With such a large number of sources for potential methane release, it is all the more important that a comprehensive and unbiased approach be used to find and quantify methane sources. For this reason, the oil and gas industry has consistently called for a high degree of transparency and cooperation in the process used to identify potential sources of methane emissions. If all researchers look for is oil and gas sources of methane, it is clear that that is all they are likely to find.

NOAA/NASA researchers conducted a multi-level survey of the Four Corners area in April of this year. The goal is to verify sources of methane emissions in the area, or so they say. Prior to the survey, the oil and gas industry reached out to the researchers offering to provide safe access to any sites found to be a possible concern and to provide any information on the activities and operations occurring during their survey.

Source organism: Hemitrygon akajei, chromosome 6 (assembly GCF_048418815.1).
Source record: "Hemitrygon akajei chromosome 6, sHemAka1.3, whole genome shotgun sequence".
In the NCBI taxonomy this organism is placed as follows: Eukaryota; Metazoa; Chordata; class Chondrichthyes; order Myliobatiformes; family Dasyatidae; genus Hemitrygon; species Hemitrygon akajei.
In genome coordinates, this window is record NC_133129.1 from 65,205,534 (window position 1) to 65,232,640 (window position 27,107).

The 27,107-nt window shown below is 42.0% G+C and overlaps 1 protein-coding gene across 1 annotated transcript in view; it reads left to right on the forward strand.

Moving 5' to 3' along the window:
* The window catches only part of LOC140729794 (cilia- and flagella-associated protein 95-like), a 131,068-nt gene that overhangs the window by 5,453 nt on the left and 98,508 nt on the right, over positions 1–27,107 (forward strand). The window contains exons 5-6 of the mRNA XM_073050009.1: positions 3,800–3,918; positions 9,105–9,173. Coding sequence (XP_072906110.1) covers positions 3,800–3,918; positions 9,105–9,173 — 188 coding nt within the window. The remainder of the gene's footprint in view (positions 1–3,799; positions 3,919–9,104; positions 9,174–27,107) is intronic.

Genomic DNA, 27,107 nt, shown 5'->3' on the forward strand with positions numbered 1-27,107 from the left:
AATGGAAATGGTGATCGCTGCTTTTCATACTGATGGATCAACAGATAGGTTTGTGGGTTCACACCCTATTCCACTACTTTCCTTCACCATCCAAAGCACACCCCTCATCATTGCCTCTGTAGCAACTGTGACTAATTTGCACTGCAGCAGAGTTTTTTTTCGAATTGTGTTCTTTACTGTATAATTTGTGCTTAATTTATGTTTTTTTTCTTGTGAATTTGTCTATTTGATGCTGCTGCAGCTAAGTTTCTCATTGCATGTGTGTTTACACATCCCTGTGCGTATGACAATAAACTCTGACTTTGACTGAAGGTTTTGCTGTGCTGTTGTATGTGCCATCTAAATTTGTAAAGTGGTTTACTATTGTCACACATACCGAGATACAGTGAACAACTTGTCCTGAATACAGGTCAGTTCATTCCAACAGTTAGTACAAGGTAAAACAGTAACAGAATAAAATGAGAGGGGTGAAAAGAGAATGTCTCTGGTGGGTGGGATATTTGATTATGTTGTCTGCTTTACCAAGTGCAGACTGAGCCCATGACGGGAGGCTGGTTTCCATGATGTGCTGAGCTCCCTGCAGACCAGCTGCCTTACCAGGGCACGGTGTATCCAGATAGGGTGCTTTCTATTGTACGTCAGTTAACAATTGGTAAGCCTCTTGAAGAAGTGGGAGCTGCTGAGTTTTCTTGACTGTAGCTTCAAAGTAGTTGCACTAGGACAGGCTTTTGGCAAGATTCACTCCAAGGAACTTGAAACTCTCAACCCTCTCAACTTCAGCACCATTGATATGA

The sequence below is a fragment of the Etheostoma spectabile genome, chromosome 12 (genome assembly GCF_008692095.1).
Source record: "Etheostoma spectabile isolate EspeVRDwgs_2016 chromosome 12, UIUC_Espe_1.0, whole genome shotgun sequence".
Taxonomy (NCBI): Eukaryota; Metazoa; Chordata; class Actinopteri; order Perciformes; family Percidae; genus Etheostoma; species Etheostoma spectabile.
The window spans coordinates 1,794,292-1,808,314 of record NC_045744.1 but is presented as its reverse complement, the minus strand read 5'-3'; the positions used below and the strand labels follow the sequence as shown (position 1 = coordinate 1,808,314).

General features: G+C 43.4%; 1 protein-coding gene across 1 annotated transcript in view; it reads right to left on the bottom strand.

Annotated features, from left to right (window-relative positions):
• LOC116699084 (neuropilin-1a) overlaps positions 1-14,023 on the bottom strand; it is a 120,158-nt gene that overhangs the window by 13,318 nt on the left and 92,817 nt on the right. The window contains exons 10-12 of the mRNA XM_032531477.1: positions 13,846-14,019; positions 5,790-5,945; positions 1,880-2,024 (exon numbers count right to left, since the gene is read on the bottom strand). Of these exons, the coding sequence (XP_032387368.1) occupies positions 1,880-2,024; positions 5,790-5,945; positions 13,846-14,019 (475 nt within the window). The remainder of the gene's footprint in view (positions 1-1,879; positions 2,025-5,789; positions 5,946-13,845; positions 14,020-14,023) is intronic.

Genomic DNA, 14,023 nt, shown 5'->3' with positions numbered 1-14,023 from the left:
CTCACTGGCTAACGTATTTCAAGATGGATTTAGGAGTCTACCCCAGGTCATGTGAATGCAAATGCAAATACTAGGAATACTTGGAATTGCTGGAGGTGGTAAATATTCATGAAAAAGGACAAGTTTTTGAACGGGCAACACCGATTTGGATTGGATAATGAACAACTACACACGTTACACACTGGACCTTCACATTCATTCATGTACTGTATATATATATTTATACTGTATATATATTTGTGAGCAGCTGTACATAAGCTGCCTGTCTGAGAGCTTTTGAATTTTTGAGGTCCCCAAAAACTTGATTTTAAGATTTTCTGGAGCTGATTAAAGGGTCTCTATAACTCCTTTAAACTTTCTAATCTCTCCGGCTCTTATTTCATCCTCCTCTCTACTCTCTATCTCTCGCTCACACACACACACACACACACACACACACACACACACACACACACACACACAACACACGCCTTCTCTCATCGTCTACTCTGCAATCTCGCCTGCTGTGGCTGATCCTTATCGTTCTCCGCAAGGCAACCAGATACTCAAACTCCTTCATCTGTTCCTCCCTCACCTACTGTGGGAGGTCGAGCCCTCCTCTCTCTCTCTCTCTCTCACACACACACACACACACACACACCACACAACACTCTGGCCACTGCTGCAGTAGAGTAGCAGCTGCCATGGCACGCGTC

In the April 2015 pre-survey public outreach, the researchers agreed to a high level of transparency and communication with the oil and gas industry, and others in their ongoing research. Unfortunately, such transparency and communication has not been forthcoming.

During the survey the researchers made no effort to contact industry when taking field measurements at sites of concern. When industry has asked for information to aid in their evaluation of the findings prior to publication, researchers have been non-responsive. One has to ask whether their lack of cooperation indicates a bias and that the source of their funding was based on a LOADED QUESTION.
See the original article published in the Daily Times: http://bit.ly/1ihVJoO